In any business, especially in the divorce services business, networking to obtain client referrals is vital. Word-of-mouth recommendations from clients are the best advertisements. However, when you are just starting out, you will need to be your own advocate in getting yourself branded. Moreover, even when you are securing clients (and their testimonials); you will need to continue your “personal advertising” to take your independent paralegal career to the next level.
How do you accomplish this? Networking, networking, networking. Divorce With Dignity helps its Network Providers learn valuable techniques for networking in our initial training sessions and with ongoing coaching. I would like to share five networking tips for independent paralegals that have worked well for us.
Tip #1: Join the Chamber of Commerce or another networking group in your area.
BNI (Business Networking International) is a networking group based on mutual referrals. You can also check www.meetup.com for networking groups. The key is to commit to one or two organizations and become involved and well recognized in helping others succeed.
Tip #2: Notify local attorneys about your business and the services you provide.
Send out some letters that describe what you do, and mention that you are always looking for attorneys with whom you can make mutual referrals. Follow up with phone calls, and ask if they would be open to having, you refer clients to them. If they are, it is very likely they will also make referrals to you.
Tip #3: Volunteer your services through your local Bar Association.
I volunteer with VLSC (Volunteer Legal Services Corporation), which is part of the Alameda County Bar Association, helping people fill out divorce papers and answering questions at Family Law clinics. I meet many new attorneys who are also volunteering with VLSC, and we become referral partners. I also volunteer right in the courtroom; helping people who are representing themselves to fill out their legal papers. When you do this kind of activity, you will start to receive referrals by attorneys and Court personnel, as well as, by judges and court clerks. One piece of advice – always, always have a good relationship with the court clerks! They can be great advocates for your services.
Tip #4: Become involved with a trade association.
In California, CALDA (California Association of Legal Document Assistants, www.calda.org) is a great organization to join. Through CALDA, I volunteer my services at a local law library, and I build relationships with other independent paralegals. When one of us hears of someone needing legal document services in another geographical area, we can refer them to each other. As a courtesy, I give a 10% commission to those who refer clients to me.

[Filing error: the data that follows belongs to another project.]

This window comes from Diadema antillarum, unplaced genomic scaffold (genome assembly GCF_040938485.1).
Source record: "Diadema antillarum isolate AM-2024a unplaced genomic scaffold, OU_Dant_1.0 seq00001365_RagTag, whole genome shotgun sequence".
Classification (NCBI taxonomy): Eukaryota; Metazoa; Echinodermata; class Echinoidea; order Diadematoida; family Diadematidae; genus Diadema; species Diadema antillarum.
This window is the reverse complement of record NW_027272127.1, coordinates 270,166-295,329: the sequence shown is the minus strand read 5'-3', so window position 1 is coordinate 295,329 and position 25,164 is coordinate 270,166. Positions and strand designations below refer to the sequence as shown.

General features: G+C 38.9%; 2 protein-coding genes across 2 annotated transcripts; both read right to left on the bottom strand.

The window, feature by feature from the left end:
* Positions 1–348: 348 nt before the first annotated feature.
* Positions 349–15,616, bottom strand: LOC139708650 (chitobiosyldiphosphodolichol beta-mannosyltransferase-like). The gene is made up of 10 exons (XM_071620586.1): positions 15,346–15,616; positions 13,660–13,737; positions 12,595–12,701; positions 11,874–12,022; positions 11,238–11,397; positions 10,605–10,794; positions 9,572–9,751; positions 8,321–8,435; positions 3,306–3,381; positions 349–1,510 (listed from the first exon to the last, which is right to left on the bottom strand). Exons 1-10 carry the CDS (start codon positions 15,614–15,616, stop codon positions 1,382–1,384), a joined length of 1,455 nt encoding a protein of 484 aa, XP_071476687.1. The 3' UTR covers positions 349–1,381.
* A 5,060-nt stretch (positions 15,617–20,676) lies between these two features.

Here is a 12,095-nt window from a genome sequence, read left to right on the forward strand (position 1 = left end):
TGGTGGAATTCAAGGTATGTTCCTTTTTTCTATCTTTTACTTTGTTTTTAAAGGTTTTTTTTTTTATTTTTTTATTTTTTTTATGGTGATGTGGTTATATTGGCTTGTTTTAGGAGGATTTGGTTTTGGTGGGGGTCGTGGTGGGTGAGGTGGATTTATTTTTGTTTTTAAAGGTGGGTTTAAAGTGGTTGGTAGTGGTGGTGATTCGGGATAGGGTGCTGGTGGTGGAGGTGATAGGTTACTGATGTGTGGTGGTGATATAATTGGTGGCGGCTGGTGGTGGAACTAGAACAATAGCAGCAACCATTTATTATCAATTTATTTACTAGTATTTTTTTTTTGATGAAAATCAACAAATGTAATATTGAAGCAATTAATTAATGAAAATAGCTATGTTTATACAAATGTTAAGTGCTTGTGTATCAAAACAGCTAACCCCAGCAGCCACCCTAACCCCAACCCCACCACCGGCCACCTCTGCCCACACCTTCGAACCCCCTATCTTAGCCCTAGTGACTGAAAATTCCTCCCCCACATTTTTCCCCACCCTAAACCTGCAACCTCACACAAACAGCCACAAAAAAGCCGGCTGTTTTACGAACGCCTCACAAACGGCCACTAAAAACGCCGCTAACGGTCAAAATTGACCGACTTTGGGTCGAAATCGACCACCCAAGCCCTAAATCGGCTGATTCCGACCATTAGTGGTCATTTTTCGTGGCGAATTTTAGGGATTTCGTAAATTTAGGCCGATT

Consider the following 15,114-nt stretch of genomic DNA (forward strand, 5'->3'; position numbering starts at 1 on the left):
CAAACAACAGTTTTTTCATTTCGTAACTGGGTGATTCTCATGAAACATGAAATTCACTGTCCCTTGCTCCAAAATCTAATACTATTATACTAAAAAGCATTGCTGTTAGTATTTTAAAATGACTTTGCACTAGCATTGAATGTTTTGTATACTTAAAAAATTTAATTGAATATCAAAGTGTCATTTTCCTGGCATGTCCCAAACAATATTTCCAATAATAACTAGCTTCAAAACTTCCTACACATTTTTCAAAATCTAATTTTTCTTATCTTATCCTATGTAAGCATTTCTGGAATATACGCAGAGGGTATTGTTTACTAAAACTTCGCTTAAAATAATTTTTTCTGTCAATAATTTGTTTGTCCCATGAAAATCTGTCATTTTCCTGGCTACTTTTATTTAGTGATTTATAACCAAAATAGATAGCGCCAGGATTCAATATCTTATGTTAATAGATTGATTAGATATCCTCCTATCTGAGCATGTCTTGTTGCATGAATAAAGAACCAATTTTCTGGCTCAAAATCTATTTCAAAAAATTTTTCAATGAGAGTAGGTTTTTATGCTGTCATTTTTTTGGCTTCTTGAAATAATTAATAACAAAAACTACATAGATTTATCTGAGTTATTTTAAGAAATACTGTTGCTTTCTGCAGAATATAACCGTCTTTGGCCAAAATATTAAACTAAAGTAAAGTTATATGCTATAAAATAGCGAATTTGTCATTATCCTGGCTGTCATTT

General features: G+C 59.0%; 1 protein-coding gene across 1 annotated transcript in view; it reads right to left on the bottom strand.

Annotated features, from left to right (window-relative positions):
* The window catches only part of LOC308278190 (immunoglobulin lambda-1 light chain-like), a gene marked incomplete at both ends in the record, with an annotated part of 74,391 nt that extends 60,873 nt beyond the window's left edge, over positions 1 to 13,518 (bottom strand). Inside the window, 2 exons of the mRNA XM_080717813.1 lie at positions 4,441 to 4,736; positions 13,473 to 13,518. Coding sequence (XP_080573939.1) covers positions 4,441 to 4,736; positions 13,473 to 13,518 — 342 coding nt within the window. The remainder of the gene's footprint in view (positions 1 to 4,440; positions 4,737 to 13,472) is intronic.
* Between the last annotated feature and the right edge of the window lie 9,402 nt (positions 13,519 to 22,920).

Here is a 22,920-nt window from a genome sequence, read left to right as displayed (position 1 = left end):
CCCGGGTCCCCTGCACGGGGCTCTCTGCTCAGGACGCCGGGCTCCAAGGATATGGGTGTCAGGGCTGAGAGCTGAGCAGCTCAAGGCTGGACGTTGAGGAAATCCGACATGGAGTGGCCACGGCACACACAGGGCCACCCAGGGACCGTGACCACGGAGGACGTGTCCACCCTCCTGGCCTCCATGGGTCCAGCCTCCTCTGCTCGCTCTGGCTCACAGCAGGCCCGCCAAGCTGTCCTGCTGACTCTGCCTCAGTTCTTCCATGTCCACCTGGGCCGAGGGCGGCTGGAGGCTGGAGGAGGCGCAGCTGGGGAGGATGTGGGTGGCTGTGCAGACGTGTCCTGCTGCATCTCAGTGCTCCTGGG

Tip #5: Speak to mediators, especially attorneys whose practice is exclusively mediation, to see if they need contract paralegal work.
I work with a handful of mediators who hire me to do the legal paperwork for divorces. Not only do they provide me contract work, they are great referral sources.
- To overcome shyness or feeling awkward when attending networking events, pretend you are hosting the event. Look for someone standing alone and go over to introduce yourself. Ask them questions about themselves to get them talking and put them at ease. And, while you are in the process of putting them at ease, you will feel more relaxed.
- Always have your business cards with you wherever you go. You never know when the subject of what you do will come up.
- When you are first starting out in your business, you need to spend at least 50% of your time marketing and networking.
- If on occasion you do not get the response you had hoped for when networking, remember not to take it personally. One book I have found helpful is The Four Agreements: A Practical Guide to Personal Freedom by Don Miguel Ruiz. The second agreement in his book is exactly this – “Don’t Take Anything Personally”. There could be many reasons why someone does not respond to your networking efforts and the overwhelming likelihood is that it has nothing to do with you.
Anyone who owns a business must do some form of networking to get clients or customers. Do not let networking intimidate you. Remember that one key to networking is reciprocity. Be the first to offer assistance or referrals to others, and most of the time they will do the same for you.
If you have ever thought about adding “peaceful divorce services” to your legal services business, visit our website PeacefulDivorceServices.Com. Here you can learn how joining our Provider Network can help you increase your business success with our initial and ongoing training. Check out our blog on how to market your business and more networking tips.